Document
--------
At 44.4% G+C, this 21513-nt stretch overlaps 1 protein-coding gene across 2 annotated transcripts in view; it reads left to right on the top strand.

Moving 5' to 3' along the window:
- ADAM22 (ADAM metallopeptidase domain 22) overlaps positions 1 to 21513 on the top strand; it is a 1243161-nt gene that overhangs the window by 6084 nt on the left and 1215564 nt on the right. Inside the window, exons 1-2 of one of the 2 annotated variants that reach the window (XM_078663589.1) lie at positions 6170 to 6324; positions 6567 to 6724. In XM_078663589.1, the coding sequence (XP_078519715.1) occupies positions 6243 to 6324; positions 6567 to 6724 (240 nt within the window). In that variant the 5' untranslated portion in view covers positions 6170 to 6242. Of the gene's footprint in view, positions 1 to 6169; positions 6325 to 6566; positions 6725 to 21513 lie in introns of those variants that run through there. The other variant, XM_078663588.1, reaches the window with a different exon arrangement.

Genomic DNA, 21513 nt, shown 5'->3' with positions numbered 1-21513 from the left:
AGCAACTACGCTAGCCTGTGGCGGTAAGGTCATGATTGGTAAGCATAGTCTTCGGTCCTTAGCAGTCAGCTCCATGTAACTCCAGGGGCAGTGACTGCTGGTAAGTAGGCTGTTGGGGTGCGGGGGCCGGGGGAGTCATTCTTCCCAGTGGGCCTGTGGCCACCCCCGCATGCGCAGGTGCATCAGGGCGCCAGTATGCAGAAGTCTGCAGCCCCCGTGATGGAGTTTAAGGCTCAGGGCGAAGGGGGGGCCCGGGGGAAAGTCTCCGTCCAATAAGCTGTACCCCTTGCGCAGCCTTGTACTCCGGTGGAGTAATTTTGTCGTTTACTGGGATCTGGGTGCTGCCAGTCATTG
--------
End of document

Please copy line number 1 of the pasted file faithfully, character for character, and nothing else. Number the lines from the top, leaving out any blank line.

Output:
At 44.4% G+C, this 21513-nt stretch overlaps 1 protein-coding gene across 2 annotated transcripts in view; it reads left to right on the top strand.